However, by the end of Hammurabi’s conquests, he was a sick, old man. Most of the administration was done by his son, Samsu-Iluna, during the last five years of his reign. After Hammurabi’s death in 1750 B.C., none of his successors could maintain the empire. Within a year, many conquered regions in the north, such as Assyria, broke away and declared independence. Less than two centuries later, the Hittites attacked Babylon, followed by the Kassites and later the Elamites. The First Babylonian Empire had fallen.

In short though, Hammurabi was a skilled leader who could administrate with a degree only few in ancient times have ever possessed. In addition, he was also able to conquer all of Mesopotamia with his unique blend of intellect and patience. He was effectively, a conqueror, administrator, protector, and lawmaker, and one who shall not be forgotten in history.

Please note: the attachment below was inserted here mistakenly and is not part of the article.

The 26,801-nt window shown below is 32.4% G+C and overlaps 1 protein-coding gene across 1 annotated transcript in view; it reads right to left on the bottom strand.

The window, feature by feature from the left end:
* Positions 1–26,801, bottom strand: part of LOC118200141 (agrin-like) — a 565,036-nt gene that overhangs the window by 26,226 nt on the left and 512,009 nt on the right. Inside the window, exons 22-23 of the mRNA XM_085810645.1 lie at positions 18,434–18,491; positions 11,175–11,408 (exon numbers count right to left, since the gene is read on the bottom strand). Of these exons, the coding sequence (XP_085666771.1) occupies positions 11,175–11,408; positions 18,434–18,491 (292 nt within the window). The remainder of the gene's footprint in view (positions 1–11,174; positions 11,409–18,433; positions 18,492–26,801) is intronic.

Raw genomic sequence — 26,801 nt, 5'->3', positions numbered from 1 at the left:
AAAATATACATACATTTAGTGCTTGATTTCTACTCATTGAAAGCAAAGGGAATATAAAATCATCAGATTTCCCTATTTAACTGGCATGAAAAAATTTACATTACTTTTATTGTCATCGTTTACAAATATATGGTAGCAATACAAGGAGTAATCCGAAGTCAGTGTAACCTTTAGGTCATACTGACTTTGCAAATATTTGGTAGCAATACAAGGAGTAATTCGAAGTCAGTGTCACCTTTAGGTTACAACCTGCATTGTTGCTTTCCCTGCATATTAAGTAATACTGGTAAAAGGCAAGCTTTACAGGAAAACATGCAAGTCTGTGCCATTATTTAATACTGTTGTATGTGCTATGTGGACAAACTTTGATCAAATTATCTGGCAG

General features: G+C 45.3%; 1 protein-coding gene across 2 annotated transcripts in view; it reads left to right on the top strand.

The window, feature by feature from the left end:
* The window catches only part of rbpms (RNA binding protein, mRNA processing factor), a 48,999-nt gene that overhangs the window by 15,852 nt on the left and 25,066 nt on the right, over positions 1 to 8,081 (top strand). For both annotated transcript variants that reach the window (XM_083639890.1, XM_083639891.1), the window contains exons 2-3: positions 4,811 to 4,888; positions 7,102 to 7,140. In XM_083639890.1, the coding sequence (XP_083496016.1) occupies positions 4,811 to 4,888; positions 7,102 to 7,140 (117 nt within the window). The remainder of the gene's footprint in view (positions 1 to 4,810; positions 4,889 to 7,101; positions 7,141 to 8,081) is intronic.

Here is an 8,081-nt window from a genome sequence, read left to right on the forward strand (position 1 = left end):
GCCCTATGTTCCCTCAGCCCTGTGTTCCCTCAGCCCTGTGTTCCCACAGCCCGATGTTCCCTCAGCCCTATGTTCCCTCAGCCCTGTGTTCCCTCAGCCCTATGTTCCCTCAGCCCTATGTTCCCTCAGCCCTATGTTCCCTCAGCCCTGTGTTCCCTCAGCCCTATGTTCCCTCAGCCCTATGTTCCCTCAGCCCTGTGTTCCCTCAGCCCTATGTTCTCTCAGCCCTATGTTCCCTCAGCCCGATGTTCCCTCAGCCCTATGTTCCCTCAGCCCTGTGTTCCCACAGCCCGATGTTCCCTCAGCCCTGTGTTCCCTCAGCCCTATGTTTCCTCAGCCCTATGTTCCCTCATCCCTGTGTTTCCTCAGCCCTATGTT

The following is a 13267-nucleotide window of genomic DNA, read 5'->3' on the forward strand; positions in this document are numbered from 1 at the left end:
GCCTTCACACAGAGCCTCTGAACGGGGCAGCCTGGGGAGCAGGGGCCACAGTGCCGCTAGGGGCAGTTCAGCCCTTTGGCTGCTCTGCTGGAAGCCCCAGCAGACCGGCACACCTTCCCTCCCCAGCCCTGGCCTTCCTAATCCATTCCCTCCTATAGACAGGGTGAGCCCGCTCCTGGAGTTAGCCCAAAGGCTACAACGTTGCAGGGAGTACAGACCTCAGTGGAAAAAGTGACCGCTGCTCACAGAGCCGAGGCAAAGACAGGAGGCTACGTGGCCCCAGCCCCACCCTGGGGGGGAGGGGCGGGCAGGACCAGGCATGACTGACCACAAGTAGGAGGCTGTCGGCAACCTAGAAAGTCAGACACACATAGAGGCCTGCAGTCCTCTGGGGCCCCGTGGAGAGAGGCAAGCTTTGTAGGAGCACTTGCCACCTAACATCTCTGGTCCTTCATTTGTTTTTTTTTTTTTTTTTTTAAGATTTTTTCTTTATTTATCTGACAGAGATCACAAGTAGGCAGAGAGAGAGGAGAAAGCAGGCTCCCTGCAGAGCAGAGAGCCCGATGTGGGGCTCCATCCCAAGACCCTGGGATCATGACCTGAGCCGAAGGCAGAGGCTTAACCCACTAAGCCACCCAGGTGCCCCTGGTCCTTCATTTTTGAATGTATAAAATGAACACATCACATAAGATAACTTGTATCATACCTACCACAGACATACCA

Works Cited

Allejandro Gallego. “The First Lawmakers.” National Geographic History. Aug. 2015: 32-41. Print.

Armento, Beverly J. et al. A Message of the Ancient Days. 21st Century Ed. Boston. Houghton Mifflin Company, 1999. Print.

Mark, Joshua J. “Babylon.” Ancient History Encyclopedia. n.p. 28 April 2011. Web. 18 September 2015.

Mark, Joshua J. “Hammurabi”. Ancient History Encyclopedia. n.p. 12 November 2011. Web. 18 September 2015.

Mazour, Anatole G., John M. Peoples, and Theodore K. Rabb. People and Nations: A World History. 1968. Orlando: Harcourt Brace Jovanovich Inc, 1983, Print.